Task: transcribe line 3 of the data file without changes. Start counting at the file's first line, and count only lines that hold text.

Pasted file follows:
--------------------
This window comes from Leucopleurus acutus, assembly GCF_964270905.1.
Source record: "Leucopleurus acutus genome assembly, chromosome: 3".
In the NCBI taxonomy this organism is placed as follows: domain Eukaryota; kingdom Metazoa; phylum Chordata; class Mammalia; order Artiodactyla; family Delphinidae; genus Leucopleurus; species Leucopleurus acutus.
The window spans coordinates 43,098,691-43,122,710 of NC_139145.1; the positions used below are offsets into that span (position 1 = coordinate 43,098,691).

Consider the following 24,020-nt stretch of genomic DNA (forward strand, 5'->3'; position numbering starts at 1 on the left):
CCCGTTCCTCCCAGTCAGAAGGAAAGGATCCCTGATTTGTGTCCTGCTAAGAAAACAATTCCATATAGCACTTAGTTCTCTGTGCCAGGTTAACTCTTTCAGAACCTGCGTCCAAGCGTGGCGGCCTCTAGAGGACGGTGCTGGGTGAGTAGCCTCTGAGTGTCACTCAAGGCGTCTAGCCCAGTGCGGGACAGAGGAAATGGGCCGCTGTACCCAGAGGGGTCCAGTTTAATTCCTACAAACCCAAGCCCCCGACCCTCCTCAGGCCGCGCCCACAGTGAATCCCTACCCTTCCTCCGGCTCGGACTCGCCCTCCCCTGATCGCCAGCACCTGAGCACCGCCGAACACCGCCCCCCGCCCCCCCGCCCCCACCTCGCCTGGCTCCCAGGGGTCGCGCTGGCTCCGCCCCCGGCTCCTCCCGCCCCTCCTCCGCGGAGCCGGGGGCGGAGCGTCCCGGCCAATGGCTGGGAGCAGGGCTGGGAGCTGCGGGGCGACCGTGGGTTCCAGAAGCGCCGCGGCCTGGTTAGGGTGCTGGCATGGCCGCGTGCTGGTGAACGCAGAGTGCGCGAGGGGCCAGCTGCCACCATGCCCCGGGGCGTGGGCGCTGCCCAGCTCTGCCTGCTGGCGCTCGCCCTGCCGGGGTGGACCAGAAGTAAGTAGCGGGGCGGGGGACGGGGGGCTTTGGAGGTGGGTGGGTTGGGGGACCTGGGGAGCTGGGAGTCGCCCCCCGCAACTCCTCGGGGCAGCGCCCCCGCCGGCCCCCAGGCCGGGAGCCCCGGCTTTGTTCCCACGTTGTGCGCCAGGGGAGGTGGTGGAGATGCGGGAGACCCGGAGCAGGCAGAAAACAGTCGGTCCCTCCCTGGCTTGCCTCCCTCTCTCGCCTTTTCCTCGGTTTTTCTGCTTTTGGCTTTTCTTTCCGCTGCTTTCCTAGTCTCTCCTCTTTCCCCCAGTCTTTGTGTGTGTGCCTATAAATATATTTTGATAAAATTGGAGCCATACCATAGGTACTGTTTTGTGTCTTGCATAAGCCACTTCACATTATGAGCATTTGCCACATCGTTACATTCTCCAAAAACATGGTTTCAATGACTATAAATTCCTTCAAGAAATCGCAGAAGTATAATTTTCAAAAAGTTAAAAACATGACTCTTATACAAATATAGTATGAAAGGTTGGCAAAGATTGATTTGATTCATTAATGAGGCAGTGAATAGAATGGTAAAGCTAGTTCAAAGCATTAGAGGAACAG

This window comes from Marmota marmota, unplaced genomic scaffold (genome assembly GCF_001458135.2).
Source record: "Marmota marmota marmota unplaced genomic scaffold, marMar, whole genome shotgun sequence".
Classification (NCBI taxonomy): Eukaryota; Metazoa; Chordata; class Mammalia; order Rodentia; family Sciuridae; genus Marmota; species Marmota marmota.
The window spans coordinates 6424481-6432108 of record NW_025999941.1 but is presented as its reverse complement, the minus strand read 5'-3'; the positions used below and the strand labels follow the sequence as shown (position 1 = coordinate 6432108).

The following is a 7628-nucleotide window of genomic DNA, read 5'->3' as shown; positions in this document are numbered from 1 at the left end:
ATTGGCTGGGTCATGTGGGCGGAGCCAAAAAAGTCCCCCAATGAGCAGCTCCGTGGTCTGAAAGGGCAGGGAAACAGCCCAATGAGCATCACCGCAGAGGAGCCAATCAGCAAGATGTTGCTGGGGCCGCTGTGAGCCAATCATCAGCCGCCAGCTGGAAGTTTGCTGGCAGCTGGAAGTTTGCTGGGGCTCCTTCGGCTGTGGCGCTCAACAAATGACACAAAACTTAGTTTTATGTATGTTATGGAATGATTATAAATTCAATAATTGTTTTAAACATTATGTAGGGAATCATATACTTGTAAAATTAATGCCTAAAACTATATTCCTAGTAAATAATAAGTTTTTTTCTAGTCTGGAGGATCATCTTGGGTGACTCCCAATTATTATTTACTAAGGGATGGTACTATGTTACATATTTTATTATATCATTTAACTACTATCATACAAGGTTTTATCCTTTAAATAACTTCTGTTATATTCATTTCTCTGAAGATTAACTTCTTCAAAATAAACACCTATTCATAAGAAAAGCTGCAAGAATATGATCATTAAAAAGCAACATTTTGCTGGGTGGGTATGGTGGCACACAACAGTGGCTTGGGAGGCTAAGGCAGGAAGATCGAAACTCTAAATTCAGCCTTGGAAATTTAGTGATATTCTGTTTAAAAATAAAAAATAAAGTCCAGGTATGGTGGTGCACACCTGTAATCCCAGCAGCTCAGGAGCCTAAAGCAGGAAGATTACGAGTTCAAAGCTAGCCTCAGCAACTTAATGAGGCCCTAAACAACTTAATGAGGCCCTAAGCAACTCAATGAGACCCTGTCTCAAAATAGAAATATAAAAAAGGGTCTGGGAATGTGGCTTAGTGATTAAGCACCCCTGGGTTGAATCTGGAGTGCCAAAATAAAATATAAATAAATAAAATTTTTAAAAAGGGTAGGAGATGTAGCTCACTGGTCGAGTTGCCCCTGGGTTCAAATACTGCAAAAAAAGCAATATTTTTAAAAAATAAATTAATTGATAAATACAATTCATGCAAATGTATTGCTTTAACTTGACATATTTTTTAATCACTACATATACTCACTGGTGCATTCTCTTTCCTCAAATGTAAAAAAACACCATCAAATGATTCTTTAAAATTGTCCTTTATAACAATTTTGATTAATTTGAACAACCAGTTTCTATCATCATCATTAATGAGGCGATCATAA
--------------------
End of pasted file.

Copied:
In the NCBI taxonomy this organism is placed as follows: domain Eukaryota; kingdom Metazoa; phylum Chordata; class Mammalia; order Artiodactyla; family Delphinidae; genus Leucopleurus; species Leucopleurus acutus.